Leave No Room for Doubt
I live for those moments on the job when I have to think on my feet, when the reams of meticulous preparation recede into the background and I am forced to act and speak from a place of instinct. As a lawyer advancing in my career, these extemporaneous speaking opportunities hold increasingly higher stakes: responding to a judge’s question on the fly, cross-examining a witness on facts I just heard for the very first time.
But to own those moments, I have had to suppress the messages I have been taught since childhood about how women should act: “Don’t speak out of turn. Don’t speak at all unless you are sure you are right. When you do speak, make sure it’s from a carefully scripted answer, preferably vetted by someone with more experience than you.”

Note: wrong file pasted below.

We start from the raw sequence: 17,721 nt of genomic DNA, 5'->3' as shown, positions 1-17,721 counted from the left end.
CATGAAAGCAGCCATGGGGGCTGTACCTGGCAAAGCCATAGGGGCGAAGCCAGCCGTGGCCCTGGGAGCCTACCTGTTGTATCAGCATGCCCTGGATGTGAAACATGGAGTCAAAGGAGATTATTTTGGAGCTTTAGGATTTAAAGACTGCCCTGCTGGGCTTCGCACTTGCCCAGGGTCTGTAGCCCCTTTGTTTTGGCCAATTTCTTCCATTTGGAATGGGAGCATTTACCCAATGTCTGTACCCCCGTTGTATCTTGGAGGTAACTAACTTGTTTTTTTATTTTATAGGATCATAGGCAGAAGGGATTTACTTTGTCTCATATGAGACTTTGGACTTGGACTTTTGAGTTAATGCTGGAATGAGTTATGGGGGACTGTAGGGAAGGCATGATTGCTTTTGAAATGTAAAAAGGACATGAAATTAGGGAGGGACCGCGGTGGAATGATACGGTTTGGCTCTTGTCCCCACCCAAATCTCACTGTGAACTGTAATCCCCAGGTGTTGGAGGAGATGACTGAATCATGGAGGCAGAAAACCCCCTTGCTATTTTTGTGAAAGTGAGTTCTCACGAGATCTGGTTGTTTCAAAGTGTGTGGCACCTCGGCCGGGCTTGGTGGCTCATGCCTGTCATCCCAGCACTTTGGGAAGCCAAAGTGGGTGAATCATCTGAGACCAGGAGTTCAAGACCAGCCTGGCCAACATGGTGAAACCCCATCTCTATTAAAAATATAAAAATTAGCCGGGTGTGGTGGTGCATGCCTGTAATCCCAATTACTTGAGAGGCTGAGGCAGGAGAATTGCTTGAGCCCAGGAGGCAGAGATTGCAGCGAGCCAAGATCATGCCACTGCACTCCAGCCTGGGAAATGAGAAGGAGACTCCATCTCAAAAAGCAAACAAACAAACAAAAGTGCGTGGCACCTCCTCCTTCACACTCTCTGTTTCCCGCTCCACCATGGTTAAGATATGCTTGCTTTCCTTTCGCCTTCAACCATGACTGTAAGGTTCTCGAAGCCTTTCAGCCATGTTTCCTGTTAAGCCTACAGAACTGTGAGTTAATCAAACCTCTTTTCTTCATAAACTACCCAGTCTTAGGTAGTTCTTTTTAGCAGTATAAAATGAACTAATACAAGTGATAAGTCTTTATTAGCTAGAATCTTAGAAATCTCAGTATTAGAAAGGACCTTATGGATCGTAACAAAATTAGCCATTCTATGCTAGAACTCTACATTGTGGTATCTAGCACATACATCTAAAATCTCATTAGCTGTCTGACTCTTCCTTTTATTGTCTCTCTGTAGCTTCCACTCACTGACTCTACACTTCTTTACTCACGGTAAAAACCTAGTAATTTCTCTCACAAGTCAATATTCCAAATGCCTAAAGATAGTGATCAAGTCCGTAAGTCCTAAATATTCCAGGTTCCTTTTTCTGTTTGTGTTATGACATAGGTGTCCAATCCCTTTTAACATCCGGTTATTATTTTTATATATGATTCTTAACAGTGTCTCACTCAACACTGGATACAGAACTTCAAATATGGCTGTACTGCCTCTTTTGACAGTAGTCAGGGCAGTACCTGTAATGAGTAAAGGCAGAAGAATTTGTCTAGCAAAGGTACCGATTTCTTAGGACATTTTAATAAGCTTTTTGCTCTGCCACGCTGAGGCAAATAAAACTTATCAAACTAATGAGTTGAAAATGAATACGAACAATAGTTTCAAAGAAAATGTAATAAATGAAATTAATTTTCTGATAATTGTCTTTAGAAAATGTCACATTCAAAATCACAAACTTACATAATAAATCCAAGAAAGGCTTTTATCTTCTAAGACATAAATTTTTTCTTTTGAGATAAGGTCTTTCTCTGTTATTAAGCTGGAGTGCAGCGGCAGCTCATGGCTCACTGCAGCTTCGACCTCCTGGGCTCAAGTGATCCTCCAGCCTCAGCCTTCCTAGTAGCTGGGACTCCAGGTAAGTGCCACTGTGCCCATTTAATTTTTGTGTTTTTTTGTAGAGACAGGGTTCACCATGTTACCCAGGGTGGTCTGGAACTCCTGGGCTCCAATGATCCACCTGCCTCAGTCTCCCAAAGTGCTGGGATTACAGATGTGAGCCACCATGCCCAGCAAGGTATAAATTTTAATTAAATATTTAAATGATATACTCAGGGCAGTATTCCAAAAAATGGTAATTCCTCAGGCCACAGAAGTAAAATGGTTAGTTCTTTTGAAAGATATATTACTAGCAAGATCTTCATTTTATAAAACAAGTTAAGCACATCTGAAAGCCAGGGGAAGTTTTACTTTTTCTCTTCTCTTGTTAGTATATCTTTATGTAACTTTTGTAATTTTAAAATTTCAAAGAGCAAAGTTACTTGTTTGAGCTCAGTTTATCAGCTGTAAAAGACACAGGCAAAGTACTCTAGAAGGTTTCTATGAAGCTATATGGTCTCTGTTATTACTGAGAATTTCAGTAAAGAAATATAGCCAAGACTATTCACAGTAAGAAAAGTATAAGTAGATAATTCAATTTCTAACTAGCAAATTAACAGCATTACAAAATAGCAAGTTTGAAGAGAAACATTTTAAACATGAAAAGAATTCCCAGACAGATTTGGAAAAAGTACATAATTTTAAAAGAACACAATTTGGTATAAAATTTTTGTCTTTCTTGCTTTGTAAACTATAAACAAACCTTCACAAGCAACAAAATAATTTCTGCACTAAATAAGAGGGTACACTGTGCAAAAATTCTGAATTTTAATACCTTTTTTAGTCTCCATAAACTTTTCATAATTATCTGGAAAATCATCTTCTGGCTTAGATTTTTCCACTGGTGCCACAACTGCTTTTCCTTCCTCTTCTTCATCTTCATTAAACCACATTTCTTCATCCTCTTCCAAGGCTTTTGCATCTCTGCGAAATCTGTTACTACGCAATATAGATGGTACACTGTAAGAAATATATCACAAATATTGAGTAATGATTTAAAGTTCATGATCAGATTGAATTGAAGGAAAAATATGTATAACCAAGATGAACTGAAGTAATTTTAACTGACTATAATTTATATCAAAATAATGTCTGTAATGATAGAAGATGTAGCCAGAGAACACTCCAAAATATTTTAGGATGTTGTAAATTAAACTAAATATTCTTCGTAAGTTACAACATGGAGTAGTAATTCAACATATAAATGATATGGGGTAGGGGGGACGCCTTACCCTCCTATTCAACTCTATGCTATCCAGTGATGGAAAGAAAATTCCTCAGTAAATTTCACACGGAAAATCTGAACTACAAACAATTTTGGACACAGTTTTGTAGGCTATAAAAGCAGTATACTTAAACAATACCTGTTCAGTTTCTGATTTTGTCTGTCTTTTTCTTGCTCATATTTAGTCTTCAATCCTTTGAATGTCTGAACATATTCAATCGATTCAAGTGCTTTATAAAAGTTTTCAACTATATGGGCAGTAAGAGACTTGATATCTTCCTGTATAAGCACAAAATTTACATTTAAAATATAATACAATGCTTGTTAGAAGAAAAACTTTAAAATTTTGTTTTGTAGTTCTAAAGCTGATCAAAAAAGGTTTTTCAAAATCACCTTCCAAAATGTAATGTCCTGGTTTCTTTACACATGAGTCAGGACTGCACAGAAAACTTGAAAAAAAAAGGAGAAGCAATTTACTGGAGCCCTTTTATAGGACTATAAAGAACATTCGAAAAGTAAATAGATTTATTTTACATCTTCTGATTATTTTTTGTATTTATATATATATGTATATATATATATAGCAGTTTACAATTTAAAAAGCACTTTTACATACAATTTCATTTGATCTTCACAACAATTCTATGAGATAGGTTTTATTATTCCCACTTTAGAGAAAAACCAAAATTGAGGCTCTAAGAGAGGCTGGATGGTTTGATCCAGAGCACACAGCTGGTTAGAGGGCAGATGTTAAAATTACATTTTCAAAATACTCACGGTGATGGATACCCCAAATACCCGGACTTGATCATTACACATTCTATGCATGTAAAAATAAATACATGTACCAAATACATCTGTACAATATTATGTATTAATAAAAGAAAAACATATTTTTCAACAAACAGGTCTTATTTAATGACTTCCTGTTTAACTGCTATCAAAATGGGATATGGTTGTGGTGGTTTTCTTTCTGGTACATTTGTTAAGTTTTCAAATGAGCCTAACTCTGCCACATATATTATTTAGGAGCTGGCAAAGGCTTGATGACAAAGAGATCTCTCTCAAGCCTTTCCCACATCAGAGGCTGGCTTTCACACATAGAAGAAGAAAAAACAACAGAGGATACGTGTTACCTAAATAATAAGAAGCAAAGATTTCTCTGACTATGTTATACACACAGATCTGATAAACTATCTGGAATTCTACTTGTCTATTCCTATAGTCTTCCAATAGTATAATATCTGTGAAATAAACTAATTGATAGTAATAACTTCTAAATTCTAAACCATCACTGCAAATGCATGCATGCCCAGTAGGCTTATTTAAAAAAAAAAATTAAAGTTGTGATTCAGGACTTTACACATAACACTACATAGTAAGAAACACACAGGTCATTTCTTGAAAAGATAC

These messages—well-meaning as they may be—cultivate an ethic of risk-averse perfectionism that holds as its premise, “You are not good enough as you are.”
My advice: Take the chance that maybe you are good enough. Throw away the script. Be attuned to your audience, calibrate your tone, and speak with confidence from a deeply honest place. Leave no room to doubt yourself.